Will a Tax Hike On “The Rich” Mean Fewer Jobs?

President Obama and the Democrats have spent almost two years enacting unpopular legislation while economic misery continues.  Thus, a disastrous election looms and out of desperation they’re reviving an old campaign strategy, appeals to envy and resentment of “the rich.”

Under existing law the Bush tax cuts, enacted in 1993, will expire at the end of this year.  Everyone who pays income tax will see an increase if Congress doesn’t act.  Even though they have not yet written legislation the Democrats claim their intent is to extend the lower, Bush tax rates for everyone who earns less than $200,000 per year, but not for “the rich.”

On Fox News Sunday Host Chris Wallace asked Austin Goolsbee, newly appointed Chairman of the President’s Council of Economic Advisers if a tax increase on “the rich” would mean a tax increase on small businesses.  Goolsbee’s reply began with the Democrats’ constantly repeated talking point:

First is what is the definition of a small business?  Ninety-seven percent of small businesses are totally unaffected by raising the top marginal rate…

According to IRS 2008 data, the most recent available, 93% of small business owners reported less than $200,000 income.  So Mr. Goolsbee exaggerated but not by a lot.   It is true that only a small portion of the total of all small business owners are in the over $200,000 bracket.  But that’s an irrelevant statistic.

Every taxpayer who engages in a business activity must submit small business tax forms and is counted in the small business. Thus, the category, “small businesses” includes tens of millions of one or two person or even part time businesses. Most of these very small businesses will never hire employees.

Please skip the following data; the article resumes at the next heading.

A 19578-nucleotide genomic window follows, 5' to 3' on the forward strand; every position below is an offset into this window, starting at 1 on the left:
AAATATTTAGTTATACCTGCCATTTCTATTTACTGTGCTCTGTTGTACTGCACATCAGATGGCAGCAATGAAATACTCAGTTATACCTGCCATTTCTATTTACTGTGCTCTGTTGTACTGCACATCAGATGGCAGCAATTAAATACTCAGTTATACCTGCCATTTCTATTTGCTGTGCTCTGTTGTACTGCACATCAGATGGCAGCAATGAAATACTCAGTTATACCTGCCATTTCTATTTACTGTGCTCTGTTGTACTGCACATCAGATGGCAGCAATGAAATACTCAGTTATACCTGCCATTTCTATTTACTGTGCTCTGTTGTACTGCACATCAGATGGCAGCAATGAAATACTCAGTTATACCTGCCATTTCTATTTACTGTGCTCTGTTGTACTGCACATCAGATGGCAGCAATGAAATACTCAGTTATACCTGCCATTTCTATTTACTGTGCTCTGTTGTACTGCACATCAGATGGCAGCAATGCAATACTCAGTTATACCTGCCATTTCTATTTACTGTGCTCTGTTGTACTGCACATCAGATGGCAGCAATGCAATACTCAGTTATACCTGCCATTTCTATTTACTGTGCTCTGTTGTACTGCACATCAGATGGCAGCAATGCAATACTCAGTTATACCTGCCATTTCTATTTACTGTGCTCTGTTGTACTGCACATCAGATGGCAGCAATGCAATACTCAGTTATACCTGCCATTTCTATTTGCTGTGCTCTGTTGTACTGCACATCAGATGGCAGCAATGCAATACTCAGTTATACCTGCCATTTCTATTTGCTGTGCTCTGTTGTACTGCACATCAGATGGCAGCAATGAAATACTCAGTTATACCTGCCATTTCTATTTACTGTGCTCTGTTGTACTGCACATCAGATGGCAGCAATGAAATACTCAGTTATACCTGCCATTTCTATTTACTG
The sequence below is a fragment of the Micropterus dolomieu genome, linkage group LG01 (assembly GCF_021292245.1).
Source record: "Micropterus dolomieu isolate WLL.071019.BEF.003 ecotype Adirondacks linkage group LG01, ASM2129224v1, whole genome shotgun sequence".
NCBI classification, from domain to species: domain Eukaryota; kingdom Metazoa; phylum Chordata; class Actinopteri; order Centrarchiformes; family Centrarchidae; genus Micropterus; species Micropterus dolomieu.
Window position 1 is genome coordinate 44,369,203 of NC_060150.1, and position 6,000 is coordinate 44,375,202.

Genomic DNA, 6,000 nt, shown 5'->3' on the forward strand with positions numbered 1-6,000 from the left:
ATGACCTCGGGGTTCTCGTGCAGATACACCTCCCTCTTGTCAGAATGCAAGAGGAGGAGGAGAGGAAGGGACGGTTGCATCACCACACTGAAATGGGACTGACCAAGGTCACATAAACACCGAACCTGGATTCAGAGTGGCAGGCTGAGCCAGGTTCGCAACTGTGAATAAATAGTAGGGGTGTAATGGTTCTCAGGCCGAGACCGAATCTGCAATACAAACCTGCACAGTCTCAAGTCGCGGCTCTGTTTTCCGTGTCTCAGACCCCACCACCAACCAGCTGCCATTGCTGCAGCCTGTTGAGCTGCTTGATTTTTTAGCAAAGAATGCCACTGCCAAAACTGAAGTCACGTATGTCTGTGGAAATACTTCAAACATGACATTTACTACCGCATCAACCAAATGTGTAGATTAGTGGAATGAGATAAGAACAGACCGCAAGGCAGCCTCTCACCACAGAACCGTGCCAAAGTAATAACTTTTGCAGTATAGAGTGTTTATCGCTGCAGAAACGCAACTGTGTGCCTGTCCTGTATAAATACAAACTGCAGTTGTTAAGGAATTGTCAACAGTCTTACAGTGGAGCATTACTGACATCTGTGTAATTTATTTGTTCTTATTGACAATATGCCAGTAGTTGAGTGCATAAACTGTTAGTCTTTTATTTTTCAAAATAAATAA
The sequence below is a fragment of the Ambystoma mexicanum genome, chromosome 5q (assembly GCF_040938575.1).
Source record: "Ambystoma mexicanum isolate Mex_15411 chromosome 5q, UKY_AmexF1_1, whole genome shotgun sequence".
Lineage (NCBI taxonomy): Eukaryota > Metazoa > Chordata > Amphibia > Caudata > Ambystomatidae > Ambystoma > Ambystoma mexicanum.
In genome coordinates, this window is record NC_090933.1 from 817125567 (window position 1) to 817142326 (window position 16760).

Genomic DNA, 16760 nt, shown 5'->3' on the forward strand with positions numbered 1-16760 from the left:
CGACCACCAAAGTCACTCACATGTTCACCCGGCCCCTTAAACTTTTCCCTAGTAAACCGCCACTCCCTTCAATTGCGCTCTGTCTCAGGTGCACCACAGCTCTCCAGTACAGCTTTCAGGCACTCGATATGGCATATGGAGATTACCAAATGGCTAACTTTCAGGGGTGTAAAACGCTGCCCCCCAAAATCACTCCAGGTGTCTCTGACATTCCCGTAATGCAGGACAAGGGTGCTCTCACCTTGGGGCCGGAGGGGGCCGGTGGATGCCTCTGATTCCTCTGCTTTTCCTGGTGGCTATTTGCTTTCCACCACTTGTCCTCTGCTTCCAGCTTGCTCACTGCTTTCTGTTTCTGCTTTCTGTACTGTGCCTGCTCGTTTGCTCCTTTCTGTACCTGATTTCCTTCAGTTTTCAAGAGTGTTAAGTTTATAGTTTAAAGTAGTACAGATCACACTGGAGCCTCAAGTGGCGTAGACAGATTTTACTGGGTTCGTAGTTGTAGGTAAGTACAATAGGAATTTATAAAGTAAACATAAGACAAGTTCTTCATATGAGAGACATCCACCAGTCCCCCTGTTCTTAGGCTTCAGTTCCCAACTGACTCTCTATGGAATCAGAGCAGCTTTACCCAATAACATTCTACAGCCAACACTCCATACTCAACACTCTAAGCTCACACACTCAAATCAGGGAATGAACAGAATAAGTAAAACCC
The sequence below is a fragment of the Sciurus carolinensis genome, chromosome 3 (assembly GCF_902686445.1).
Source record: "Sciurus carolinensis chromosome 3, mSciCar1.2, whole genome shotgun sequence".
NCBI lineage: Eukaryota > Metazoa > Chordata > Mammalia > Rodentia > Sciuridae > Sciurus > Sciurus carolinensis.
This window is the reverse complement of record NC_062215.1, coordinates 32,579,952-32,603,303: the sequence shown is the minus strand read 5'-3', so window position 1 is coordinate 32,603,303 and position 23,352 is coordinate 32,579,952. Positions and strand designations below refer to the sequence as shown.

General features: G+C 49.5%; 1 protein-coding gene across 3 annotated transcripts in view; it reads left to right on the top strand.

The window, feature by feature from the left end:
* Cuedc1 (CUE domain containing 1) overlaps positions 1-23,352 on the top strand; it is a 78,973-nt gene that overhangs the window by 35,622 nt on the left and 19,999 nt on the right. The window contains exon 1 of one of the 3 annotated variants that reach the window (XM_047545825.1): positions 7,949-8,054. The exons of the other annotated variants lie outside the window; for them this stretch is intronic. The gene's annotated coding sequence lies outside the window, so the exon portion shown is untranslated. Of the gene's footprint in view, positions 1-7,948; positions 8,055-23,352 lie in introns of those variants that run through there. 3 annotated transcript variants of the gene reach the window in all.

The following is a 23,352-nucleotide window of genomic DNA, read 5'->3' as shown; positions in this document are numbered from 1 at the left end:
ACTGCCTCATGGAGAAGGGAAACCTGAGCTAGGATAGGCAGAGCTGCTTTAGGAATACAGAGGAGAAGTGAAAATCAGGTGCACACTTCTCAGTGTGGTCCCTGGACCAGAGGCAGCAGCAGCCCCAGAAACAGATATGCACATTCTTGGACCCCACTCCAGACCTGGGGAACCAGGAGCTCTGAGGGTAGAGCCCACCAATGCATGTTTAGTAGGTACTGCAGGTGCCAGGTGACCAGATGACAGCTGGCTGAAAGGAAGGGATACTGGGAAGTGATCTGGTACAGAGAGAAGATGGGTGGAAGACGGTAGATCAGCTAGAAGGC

The businesses that are in a position to hire additional employees are the “larger” small businesses that generate more revenue and more taxable profits.  Those are the businesses in the over-$200,000 tax bracket.  To determine if increasing the top tax brackets will affect a significant number of job creating small businesses the relevant questions are:

  • How many small businesses are there in the over $200,000 bracket?
  • What portion of all small business income is earned by those in over $200,000 bracket?

Fortunately, the IRS has data to answer these questions.  As the charts show more than two million taxpayers who earned over $200,000 were small business owners, and they earned 63% of all small business profits.

Most of the new jobs in America are created by these people and are funded by reinvesting these after-tax business profits.

The Bottom Line:

No matter how they try to spin it, no matter what irrelevant statistics they cite, Obama and the Democrats can’t escape the truth: Higher tax rates on “the rich” means higher tax rates on some two million businesses that are the primary job creators in America.  Increasing their tax burden will reduce the number of jobs they are able to create.

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